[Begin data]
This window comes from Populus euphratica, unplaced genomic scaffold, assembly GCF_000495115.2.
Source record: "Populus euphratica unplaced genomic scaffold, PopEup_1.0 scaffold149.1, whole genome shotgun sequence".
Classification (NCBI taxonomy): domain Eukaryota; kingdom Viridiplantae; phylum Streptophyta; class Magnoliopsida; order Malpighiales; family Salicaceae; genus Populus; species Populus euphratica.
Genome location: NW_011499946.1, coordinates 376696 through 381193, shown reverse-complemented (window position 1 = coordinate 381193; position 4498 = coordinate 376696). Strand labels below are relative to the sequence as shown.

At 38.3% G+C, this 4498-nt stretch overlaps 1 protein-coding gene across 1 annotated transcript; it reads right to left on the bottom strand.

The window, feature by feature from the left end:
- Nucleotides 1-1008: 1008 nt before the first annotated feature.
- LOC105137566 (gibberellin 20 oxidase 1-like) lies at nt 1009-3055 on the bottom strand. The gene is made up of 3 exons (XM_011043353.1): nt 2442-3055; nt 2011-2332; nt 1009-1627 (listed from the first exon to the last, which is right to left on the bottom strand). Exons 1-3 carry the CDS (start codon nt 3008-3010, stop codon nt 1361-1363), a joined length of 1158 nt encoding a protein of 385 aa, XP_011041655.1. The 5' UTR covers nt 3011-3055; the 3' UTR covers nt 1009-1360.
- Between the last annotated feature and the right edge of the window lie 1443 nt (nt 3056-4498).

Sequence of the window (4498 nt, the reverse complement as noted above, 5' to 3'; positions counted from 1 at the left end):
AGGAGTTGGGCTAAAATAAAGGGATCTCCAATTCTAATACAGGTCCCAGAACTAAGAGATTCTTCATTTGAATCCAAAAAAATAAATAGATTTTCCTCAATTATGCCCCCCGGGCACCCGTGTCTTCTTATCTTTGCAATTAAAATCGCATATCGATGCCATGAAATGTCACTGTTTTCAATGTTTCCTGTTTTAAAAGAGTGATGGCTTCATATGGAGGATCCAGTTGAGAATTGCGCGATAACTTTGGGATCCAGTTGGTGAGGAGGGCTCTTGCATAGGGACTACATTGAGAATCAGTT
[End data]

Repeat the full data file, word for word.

This window comes from Populus euphratica, unplaced genomic scaffold, assembly GCF_000495115.2.
Source record: "Populus euphratica unplaced genomic scaffold, PopEup_1.0 scaffold149.1, whole genome shotgun sequence".
Classification (NCBI taxonomy): domain Eukaryota; kingdom Viridiplantae; phylum Streptophyta; class Magnoliopsida; order Malpighiales; family Salicaceae; genus Populus; species Populus euphratica.
Genome location: NW_011499946.1, coordinates 376696 through 381193, shown reverse-complemented (window position 1 = coordinate 381193; position 4498 = coordinate 376696). Strand labels below are relative to the sequence as shown.

At 38.3% G+C, this 4498-nt stretch overlaps 1 protein-coding gene across 1 annotated transcript; it reads right to left on the bottom strand.

The window, feature by feature from the left end:
- Nucleotides 1-1008: 1008 nt before the first annotated feature.
- LOC105137566 (gibberellin 20 oxidase 1-like) lies at nt 1009-3055 on the bottom strand. The gene is made up of 3 exons (XM_011043353.1): nt 2442-3055; nt 2011-2332; nt 1009-1627 (listed from the first exon to the last, which is right to left on the bottom strand). Exons 1-3 carry the CDS (start codon nt 3008-3010, stop codon nt 1361-1363), a joined length of 1158 nt encoding a protein of 385 aa, XP_011041655.1. The 5' UTR covers nt 3011-3055; the 3' UTR covers nt 1009-1360.
- Between the last annotated feature and the right edge of the window lie 1443 nt (nt 3056-4498).

Sequence of the window (4498 nt, the reverse complement as noted above, 5' to 3'; positions counted from 1 at the left end):
AGGAGTTGGGCTAAAATAAAGGGATCTCCAATTCTAATACAGGTCCCAGAACTAAGAGATTCTTCATTTGAATCCAAAAAAATAAATAGATTTTCCTCAATTATGCCCCCCGGGCACCCGTGTCTTCTTATCTTTGCAATTAAAATCGCATATCGATGCCATGAAATGTCACTGTTTTCAATGTTTCCTGTTTTAAAAGAGTGATGGCTTCATATGGAGGATCCAGTTGAGAATTGCGCGATAACTTTGGGATCCAGTTGGTGAGGAGGGCTCTTGCATAGGGACTACATTGAGAATCAGTT